The rate at which many technologies are evolving is astounding. Just think what today’s smartphone can do, how email and the Internet have changed our work lives, or how the fax machine — though useful — is now considered outdated. This rapid evolution brings us many new opportunities; it also raises the challenge of what to do with systems, technology and equipment that are still functional, but no longer as effective. Security and surveillance markets in particular are affected by these exponential advancements.
Here’s a highly discreet and affordable solution for monitoring indoor areas – retail stores, banks, hotels, office lobbies, restaurants and warehouses – to improve security and more effectively manage one or more locations.
Perfect for those who want to capture high quality video but still meet low bandwidth and storage constraints, Avigilon’s HD H.264 1 MP and 2 MP IP cameras also include a fully motorized lens that provides remote zoom and focus. Multiple independent streams allow optimization of storage and bandwidth, and power-over-Ethernet means that no external power is required.
Cameras in the OnSIP™ IP camera series from Speco Technologies allows you to see color in close to dark situations. Technology in the cameras allow you to amplify existing light such as the moon, stars, vending machine light, exit signs and more in order to view dark scenarios.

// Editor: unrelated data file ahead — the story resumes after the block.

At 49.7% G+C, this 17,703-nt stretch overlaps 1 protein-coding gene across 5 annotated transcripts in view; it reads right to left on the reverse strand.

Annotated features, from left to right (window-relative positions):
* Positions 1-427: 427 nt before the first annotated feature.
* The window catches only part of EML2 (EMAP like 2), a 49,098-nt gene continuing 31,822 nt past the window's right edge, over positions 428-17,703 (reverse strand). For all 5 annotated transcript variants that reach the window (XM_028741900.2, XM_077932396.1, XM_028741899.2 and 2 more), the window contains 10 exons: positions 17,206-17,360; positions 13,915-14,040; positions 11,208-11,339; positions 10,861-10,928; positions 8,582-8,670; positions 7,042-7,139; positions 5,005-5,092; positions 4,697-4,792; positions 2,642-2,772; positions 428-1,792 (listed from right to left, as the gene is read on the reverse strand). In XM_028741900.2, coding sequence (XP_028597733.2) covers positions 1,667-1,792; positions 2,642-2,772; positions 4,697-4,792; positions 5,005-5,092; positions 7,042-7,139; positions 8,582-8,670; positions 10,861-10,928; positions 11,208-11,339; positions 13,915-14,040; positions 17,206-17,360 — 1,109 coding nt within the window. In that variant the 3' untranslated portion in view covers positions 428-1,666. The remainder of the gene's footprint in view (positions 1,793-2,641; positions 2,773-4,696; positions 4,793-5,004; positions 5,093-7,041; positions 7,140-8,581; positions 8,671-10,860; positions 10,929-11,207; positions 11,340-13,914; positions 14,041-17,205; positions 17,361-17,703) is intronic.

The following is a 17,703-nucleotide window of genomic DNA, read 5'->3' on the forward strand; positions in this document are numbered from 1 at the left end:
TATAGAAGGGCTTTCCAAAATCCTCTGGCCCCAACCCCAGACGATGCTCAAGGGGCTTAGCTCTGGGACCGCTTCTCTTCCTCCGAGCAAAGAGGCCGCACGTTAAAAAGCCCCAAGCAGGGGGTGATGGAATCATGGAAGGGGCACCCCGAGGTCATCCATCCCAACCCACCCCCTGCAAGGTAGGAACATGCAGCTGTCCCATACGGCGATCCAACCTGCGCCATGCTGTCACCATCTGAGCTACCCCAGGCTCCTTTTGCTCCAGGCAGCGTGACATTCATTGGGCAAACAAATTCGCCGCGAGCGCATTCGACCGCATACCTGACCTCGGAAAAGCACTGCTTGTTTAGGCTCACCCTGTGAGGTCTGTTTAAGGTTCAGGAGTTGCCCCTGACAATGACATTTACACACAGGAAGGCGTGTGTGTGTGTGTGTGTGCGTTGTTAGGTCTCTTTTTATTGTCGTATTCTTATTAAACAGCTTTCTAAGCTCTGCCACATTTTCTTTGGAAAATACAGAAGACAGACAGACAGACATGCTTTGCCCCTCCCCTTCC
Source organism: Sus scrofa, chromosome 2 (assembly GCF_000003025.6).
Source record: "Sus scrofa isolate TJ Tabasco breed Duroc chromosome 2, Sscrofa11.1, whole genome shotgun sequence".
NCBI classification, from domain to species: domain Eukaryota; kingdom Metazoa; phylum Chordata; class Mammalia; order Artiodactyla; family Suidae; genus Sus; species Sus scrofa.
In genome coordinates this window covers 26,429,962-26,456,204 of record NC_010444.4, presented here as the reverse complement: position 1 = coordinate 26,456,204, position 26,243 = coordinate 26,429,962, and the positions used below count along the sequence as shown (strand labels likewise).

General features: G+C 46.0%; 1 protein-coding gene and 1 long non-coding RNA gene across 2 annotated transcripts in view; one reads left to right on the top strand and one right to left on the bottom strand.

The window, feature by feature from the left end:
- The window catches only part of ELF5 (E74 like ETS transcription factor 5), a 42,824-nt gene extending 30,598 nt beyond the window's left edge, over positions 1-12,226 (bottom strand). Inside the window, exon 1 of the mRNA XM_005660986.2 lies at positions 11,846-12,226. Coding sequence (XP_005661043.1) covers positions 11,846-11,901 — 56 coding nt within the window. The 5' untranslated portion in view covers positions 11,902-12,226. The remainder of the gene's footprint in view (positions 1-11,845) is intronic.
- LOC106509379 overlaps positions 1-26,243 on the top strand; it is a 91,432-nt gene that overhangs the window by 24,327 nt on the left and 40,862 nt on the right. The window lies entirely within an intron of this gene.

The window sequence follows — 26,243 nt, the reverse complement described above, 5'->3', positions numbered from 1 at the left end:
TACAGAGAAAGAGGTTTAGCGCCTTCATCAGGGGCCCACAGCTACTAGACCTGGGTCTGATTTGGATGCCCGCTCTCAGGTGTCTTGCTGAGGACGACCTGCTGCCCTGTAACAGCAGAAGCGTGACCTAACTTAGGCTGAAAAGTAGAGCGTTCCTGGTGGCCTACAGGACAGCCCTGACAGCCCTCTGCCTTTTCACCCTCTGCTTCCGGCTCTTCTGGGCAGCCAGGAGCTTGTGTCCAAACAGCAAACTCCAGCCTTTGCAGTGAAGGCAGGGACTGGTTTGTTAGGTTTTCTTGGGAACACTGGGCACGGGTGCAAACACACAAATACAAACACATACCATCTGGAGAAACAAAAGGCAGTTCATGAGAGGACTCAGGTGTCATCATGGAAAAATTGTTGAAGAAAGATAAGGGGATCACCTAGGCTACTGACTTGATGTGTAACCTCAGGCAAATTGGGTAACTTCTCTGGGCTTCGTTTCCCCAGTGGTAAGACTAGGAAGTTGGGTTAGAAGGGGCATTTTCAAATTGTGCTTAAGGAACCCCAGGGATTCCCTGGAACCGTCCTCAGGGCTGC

As video surveillance systems continue to grow in size and functionality with new technologies driving even higher levels of performance, there’s still one basic premise that applies to each and every one of them: if the power goes down, your system is of little practical value.
Stow the crystal ball. What rolled out in Dallas at the ASIS International event earlier this fall or even at the spring International Security Conference in Las Vegas may indicate what will be specified next year. But, as in the past with security video and its camcorder chip origins, what’s happening with consumer electronics, computer gaming, homeland security and at the futures conferences of the National Association of Broadcasters may point to more developments.